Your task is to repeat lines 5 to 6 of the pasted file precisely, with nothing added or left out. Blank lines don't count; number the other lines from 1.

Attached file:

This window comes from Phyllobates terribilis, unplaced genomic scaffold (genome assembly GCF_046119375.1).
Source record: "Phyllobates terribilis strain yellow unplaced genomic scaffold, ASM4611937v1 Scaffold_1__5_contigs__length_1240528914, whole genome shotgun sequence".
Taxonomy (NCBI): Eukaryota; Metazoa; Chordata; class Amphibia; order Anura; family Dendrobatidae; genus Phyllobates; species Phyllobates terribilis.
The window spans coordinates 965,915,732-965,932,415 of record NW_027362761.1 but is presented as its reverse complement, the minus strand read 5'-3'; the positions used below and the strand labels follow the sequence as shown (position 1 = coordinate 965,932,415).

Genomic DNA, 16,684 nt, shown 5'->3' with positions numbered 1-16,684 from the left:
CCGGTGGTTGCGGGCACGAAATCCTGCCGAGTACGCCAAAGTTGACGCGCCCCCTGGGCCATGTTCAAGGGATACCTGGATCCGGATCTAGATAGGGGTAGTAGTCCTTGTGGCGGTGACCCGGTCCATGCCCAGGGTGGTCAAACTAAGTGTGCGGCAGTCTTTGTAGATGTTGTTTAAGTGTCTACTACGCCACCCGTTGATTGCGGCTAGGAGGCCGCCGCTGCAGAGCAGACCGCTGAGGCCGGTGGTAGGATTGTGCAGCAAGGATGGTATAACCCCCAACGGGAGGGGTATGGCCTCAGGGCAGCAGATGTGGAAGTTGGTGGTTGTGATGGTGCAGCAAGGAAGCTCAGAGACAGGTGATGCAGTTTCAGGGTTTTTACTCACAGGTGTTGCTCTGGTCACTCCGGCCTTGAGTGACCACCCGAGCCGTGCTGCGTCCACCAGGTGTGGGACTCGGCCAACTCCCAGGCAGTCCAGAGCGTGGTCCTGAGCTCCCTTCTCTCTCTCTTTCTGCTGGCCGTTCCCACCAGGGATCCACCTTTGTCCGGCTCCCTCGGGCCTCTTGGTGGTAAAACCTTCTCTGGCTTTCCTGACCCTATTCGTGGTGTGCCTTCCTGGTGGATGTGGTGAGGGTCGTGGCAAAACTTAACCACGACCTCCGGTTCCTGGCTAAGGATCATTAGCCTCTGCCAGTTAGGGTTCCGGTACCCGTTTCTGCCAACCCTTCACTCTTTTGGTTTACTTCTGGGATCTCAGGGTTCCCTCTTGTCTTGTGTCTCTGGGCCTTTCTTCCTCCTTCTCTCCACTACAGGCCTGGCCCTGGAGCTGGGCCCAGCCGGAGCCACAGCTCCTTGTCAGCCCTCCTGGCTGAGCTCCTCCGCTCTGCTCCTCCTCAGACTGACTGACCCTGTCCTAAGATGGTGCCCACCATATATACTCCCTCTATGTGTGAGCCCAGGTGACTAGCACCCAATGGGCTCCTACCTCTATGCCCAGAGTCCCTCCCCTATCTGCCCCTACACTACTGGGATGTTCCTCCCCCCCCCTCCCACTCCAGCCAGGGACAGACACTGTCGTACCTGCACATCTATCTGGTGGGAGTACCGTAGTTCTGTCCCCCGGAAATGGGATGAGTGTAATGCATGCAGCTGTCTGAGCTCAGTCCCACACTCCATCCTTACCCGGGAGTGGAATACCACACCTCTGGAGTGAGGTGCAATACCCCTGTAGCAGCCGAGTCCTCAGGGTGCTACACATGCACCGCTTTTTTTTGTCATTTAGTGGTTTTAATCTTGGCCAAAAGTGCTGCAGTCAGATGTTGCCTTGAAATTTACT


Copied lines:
Genomic DNA, 16,684 nt, shown 5'->3' with positions numbered 1-16,684 from the left:
CCGGTGGTTGCGGGCACGAAATCCTGCCGAGTACGCCAAAGTTGACGCGCCCCCTGGGCCATGTTCAAGGGATACCTGGATCCGGATCTAGATAGGGGTAGTAGTCCTTGTGGCGGTGACCCGGTCCATGCCCAGGGTGGTCAAACTAAGTGTGCGGCAGTCTTTGTAGATGTTGTTTAAGTGTCTACTACGCCACCCGTTGATTGCGGCTAGGAGGCCGCCGCTGCAGAGCAGACCGCTGAGGCCGGTGGTAGGATTGTGCAGCAAGGATGGTATAACCCCCAACGGGAGGGGTATGGCCTCAGGGCAGCAGATGTGGAAGTTGGTGGTTGTGATGGTGCAGCAAGGAAGCTCAGAGACAGGTGATGCAGTTTCAGGGTTTTTACTCACAGGTGTTGCTCTGGTCACTCCGGCCTTGAGTGACCACCCGAGCCGTGCTGCGTCCACCAGGTGTGGGACTCGGCCAACTCCCAGGCAGTCCAGAGCGTGGTCCTGAGCTCCCTTCTCTCTCTCTTTCTGCTGGCCGTTCCCACCAGGGATCCACCTTTGTCCGGCTCCCTCGGGCCTCTTGGTGGTAAAACCTTCTCTGGCTTTCCTGACCCTATTCGTGGTGTGCCTTCCTGGTGGATGTGGTGAGGGTCGTGGCAAAACTTAACCACGACCTCCGGTTCCTGGCTAAGGATCATTAGCCTCTGCCAGTTAGGGTTCCGGTACCCGTTTCTGCCAACCCTTCACTCTTTTGGTTTACTTCTGGGATCTCAGGGTTCCCTCTTGTCTTGTGTCTCTGGGCCTTTCTTCCTCCTTCTCTCCACTACAGGCCTGGCCCTGGAGCTGGGCCCAGCCGGAGCCACAGCTCCTTGTCAGCCCTCCTGGCTGAGCTCCTCCGCTCTGCTCCTCCTCAGACTGACTGACCCTGTCCTAAGATGGTGCCCACCATATATACTCCCTCTATGTGTGAGCCCAGGTGACTAGCACCCAATGGGCTCCTACCTCTATGCCCAGAGTCCCTCCCCTATCTGCCCCTACACTACTGGGATGTTCCTCCCCCCCCCTCCCACTCCAGCCAGGGACAGACACTGTCGTACCTGCACATCTATCTGGTGGGAGTACCGTAGTTCTGTCCCCCGGAAATGGGATGAGTGTAATGCATGCAGCTGTCTGAGCTCAGTCCCACACTCCATCCTTACCCGGGAGTGGAATACCACACCTCTGGAGTGAGGTGCAATACCCCTGTAGCAGCCGAGTCCTCAGGGTGCTACACATGCACCGCTTTTTTTTGTCATTTAGTGGTTTTAATCTTGGCCAAAAGTGCTGCAGTCAGATGTTGCCTTGAAATTTACT